If there is any doubt about the persistent power of literature in the face of digital culture, it should be banished by the recent climb of George Orwell’s 1984 up the Amazon “Movers & Shakers” list. There is much that’s resonant for us in Orwell’s dystopia in the face of Edward Snowden’s revelations about the NSA: the totalitarian State of Oceania, its sinister Big Brother, always watching, the history-erasing Ministry of Truth, and the menacing Thought Police, with their omnipresent telescreens. All this may seem to be the endgame of indiscriminate data mining, surveillance, and duplicitous government control. We look to 1984 as a clear cautionary tale, even a prophecy, of systematic abuse of power taken to the end of the line. However, the notion that the novel concludes with a brainwashed, broken protagonist, Winston Smith, weeping into his Victory Gin and the bitter sentence: “He loved Big Brother,” are not exactly right. Big Brother does not actually get the last word.
After “THE END,” Orwell includes another chapter, an appendix, called “The Principles of Newspeak.” Since it has the trappings of a tedious scholarly treatise, readers often skip the appendix. But it changes our whole understanding of the novel. Written from some unspecified point in the future, it suggests that Big Brother was eventually defeated. The victory is attributed not to individual rebels or to The Brotherhood, an anonymous resistance group, but rather to language itself. The appendix details Oceania’s attempt to replace Oldspeak, or English, with Newspeak, a linguistic shorthand that reduces the world of ideas to a set of simple, stark words. “The whole aim of Newspeak is to narrow the range of thought.” It will render dissent “literally impossible, because there will be no words in which to express it.”
But it never comes to pass. The Party’s plans—the abolition of the family, laughter, art, literature, curiosity, pleasure, in favor of a “boot stamping down on a human face forever”—are never achieved because Newspeak fails to take. Why? Because it was too difficult to translate Oldspeak literature into Newspeak. The text Orwell singles out to exemplify this, intriguingly, is the Declaration of Independence. The “author” of the appendix argues that these ideas cannot be expressed in Newspeak, specifically the part about governments deriving their legitimacy from the consent of the people, and citizens having the right to challenge any government that fails to honor the contract. As long as we have a nuanced, expansive system of language, Orwell claims, we will have freedom and the possibility of dissent.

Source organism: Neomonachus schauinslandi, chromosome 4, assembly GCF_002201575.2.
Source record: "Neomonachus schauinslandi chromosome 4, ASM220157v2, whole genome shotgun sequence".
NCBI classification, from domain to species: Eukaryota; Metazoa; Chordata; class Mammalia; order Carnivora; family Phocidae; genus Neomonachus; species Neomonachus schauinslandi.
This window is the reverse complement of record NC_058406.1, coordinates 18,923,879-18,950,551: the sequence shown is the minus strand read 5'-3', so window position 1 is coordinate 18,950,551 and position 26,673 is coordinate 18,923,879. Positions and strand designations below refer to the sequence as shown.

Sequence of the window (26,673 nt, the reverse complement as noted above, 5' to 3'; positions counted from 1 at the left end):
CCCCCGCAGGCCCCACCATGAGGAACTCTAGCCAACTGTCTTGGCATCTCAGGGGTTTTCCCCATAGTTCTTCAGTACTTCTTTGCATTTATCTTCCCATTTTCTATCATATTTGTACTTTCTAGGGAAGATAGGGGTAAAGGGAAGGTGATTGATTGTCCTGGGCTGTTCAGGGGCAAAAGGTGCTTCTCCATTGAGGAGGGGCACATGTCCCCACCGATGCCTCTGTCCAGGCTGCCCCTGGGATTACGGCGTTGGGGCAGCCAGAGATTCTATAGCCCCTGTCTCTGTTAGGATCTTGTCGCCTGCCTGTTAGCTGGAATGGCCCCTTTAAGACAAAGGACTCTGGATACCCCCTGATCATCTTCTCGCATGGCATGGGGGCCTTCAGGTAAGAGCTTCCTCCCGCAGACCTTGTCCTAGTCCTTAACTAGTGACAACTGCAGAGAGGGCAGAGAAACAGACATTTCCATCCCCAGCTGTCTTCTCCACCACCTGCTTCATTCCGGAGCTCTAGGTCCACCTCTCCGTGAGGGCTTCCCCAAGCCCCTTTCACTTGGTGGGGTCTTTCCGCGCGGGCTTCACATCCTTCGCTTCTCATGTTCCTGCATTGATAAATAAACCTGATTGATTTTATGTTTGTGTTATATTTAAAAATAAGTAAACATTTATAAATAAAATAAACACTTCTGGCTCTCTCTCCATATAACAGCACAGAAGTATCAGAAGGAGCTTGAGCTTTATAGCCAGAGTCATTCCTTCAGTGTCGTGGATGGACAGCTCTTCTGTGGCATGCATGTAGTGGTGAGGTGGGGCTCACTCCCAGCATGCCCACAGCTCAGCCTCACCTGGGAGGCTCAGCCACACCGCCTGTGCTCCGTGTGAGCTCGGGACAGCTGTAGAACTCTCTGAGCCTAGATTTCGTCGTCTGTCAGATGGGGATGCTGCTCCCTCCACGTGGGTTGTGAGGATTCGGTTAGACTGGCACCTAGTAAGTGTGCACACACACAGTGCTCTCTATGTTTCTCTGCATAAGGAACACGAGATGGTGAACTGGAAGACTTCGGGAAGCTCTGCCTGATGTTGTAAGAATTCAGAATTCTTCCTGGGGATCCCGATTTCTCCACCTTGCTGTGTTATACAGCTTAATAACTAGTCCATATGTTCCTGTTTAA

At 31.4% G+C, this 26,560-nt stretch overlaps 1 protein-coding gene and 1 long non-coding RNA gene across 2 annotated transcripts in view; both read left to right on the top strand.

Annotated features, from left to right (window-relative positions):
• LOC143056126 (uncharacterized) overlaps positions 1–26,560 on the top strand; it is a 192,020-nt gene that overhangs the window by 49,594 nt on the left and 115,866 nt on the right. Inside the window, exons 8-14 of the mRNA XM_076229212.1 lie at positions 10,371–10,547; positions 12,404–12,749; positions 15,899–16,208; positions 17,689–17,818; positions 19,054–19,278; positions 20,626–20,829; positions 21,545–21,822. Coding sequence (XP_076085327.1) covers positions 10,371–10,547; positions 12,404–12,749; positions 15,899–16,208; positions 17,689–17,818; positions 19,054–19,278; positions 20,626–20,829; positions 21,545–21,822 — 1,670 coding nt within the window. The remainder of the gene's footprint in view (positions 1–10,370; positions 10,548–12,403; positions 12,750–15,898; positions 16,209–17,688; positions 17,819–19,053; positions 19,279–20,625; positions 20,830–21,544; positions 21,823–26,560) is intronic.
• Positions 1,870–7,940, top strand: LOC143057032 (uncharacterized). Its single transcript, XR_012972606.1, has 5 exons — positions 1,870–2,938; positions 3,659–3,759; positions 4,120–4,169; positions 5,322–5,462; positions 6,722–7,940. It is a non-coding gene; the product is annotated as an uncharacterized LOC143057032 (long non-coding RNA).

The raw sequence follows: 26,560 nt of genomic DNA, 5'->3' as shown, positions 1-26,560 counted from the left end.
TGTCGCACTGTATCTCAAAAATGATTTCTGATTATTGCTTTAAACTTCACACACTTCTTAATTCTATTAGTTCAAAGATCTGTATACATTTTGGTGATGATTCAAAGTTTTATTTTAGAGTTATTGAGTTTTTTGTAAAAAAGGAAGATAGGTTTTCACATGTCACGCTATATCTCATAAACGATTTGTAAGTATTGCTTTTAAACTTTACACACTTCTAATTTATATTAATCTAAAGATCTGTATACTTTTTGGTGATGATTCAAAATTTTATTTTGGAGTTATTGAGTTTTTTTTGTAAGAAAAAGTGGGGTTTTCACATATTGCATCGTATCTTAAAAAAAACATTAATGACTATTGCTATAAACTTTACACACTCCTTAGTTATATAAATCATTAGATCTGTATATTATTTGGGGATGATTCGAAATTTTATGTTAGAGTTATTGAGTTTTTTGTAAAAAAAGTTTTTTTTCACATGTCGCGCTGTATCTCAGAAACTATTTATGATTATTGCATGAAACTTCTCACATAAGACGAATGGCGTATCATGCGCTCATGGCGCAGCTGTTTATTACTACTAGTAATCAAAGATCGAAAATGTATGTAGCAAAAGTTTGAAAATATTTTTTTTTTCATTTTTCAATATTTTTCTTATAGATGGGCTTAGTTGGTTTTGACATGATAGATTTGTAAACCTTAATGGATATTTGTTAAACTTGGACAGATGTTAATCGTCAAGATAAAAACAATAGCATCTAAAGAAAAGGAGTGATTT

This appeal to the integrity of language and principled thought may sound utopic or academic, but we are currently in the midst of a similar struggle. Consider the names of the post-9/11 programs that were ostensibly designed to protect the United States: the Patriot Act, Boundless Informant, and practices like “enhanced interrogation techniques.” The justifications of these 1984-sounding schemes—and PRISM too—follow the obfuscating principles of Newspeak and the kind of manipulative euphemism Orwell skewers in his famous essay, “Politics and the English Language.” He writes: “Political language—and with variations this is true of all political parties, from Conservatives to Anarchists—is designed to make lies sound truthful and murder respectable, and to give an appearance of solidity to pure wind.” Orwell maintains that misleading terminology and evasive explanations are endemic to modern politics. “In our time, political speech and writing are largely the defense of the indefensible,” including practices like imprisoning people “for years without trial,“ Orwell writes.
If the main story of 1984 is language and freedom of thought, a crucial part of the Snowden case is technology as a conduit of ideas. In Orwell’s novel, technology is a purely oppressive force, but in reality it can also be a means of liberation. Snowden has claimed that tech companies are in collusion with the government, but he’s also using those same channels of technology to tell his story. Daniel Ellsberg had to photocopy the Pentagon Papers and distribute them in hard copies; now our language of dissent includes emails, tweets, and IMs.
It’s worth recalling Apple’s famous ad that unveiled the Macintosh computer to the world in 1984, making full use of the reference to Orwell’s novel. A mass of worker drones trudges toward a screen showing a bespectacled leader proclaiming that, “We have created, for the first time in all history, a garden of pure ideology—where each worker may bloom, secure from the pests purveying contradictory truths.” Suddenly, an athletic woman, in glorious technicolor, emerges with a hammer, the police in pursuit. She hurls the weapon at the screen and smashes the image. “On January 24th,” the screen tells us, “Apple Computer will introduce Macintosh. And you’ll see why 1984 won’t be like ‘1984.’” Apple’s Board of Directors tried to block the ad, but Steve Jobs and Steve Wozniak pushed it through.
This is contemporary technology’s founding myth: the garage band ethos of its early founders going up against centralized, bureaucratic cultures like IBM by putting technology into the hands of the people. Obviously, scrappy startups have grown into multinational corporations led by wealthy CEOs, and most successful social networks are now run by powerful companies. However, we are surrounded by examples of technology used to question the status quo: Twitter and the Arab Spring is one example, Wikileaks is another, and so is Snowden.
When Orwell wrote 1984, he was responding to the Cold War, not contemporary terrorism. He did not anticipate the full reach of digital technology. Even so, he was correct in seeing a future where the government had greater control but also a belief in the people’s ability to use language for dissent.